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Health promotion and disease prevention are a vital component to all areas of healthcare delivery, especially in the role of nurses. Health promotion and disease prevention is not just a local level issue but carries great impact on a national and international level.


In 1986, the World Health Organization defined health promotion as: “the process of enabling people to increase control over, and to improve, their health. To reach a state of complete physical, mental and social well-being, an individual or group must be able to identify and to realize aspirations, to satisfy needs, and to change or cope with the environment. Health is, therefore, seen as a resource for everyday life, not the objective of living. Health is a positive concept emphasizing social and personal resources, as well as physical capacities” (p.1). At the ending of this meeting there were recommendations of prerequisites that would be needed to reach “Health for All by 2000.” These recommendations included the role of organizations to collaborate together to make this goal acheivable.


Health for all was not achieved by 2000. Globally we needed to work together to assure that access and equality to fundamental needs were addressed the United Nations Millenium Goals were developed with the goal of them being reached by 2015 (United Nations, 2005):


  • Eradicate extreme poverty and hunger
  • Achieve universal primary education
  • Promote gender equality and empower women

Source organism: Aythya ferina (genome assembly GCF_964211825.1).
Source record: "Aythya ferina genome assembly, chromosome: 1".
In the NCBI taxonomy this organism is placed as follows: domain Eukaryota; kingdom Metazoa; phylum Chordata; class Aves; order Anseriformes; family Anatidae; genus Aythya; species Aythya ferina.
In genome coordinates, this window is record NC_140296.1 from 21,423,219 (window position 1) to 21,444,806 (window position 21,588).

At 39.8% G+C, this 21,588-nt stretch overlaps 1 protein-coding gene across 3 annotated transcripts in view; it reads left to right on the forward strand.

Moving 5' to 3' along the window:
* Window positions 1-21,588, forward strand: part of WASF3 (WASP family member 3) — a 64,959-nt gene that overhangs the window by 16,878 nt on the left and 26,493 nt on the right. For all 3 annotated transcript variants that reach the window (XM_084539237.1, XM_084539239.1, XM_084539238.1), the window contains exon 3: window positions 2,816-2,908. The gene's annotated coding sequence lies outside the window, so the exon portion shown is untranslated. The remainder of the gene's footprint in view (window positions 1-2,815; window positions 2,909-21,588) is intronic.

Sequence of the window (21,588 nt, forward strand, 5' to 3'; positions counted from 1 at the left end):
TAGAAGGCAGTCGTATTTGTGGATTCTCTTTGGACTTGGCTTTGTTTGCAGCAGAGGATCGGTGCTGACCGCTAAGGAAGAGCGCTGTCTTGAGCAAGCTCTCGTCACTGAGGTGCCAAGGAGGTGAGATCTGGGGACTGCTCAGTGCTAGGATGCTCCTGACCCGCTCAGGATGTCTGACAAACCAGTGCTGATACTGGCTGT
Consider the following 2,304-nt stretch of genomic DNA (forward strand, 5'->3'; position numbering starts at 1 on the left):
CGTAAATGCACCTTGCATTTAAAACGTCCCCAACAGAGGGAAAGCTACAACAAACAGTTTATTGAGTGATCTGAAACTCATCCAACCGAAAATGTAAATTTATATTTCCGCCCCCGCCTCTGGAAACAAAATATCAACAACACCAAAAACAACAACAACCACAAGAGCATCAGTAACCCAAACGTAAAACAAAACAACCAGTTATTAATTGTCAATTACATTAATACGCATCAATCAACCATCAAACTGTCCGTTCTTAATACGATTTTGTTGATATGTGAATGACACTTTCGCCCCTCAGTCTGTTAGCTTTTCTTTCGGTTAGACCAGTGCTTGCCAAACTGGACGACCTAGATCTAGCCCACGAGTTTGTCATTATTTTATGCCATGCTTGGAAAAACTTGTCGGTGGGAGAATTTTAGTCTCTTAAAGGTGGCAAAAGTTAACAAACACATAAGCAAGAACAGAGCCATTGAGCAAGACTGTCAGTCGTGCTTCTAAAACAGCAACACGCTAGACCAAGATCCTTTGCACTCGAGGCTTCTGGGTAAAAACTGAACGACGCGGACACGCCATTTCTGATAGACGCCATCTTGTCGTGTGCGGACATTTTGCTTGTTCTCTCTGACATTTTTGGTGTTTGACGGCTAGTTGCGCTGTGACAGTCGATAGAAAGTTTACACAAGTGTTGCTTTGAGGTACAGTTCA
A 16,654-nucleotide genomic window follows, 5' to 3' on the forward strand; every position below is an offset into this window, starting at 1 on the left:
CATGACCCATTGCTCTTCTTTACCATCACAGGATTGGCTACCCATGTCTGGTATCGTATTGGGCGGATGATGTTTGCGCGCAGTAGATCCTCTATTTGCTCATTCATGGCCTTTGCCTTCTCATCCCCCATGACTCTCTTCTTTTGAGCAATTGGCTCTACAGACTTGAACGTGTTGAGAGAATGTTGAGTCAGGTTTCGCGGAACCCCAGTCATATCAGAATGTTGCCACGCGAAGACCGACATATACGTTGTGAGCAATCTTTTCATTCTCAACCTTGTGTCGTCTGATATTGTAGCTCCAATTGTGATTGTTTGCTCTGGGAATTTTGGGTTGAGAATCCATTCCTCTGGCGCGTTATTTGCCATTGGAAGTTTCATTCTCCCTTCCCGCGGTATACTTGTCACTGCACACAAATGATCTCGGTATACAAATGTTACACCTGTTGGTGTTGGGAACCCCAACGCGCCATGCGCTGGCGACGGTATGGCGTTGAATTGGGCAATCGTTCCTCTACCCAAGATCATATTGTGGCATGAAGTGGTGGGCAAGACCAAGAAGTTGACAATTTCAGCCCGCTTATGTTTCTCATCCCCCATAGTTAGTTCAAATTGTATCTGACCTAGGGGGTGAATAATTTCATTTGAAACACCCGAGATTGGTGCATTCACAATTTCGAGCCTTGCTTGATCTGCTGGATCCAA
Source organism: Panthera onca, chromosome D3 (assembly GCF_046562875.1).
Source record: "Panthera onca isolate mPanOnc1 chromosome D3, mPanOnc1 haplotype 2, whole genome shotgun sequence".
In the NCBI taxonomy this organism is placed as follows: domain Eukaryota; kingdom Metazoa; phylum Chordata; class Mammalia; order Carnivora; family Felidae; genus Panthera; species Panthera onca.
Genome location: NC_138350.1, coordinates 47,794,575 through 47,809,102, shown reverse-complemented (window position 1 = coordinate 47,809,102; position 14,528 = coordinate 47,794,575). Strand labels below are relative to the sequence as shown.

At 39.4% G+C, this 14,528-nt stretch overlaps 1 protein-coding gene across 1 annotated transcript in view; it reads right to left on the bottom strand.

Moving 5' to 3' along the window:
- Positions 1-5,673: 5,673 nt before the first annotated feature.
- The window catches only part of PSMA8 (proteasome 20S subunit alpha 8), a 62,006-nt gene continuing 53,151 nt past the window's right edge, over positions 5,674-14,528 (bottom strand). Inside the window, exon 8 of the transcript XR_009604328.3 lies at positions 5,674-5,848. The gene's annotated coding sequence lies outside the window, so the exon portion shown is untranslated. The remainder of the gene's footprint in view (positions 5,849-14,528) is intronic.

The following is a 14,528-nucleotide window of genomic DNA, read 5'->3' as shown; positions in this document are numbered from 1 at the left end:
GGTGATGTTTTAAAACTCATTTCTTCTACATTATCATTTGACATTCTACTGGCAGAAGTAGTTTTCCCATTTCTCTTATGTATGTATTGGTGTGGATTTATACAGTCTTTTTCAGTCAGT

• Reduce child mortality
  • Combat HIV/AIDS, malaria and other diseases
  • Ensure environmental sustainability
  • Develop a global partnership for development


There are disparities between access and equality in countries around the world but even the financially strong countries have issues with communicable diseases, environmental sustainability, poverty and hunger (Labonté et al., 2004).


The Canadian Nursing Students’ Association (CNSA) must work with other organizations, including nursing associations, affiliated with these causes to making the Millennium goals and all the necessary access and equality to fundamental health needs a reachable target. CNSA must promote health and disease prevention for all Canadians and all citizens of the world. Nursing students and nurses work day in and day out in various areas of the health care settings and are a first hand witness to the impact that health promotion and disease prevention can have on a society. Therefore, we must maintain and work to strength our own Canadian public health and community health systems to assure that human needs are being met. As well, we must advocate our governments to put funding into the Canadian primary healthcare system and international development. We must work towards the initial goal put out in the Ottawa Charter to assure Health for All.




Labonté et al., (2004). FATAL INDIFFERENCE – The G8, Africa, and Global Health. University of Cape Town Press.

United Nations (2006).

World Health Organization (1986). Ottawa Charter of Health Promotion. Geneva.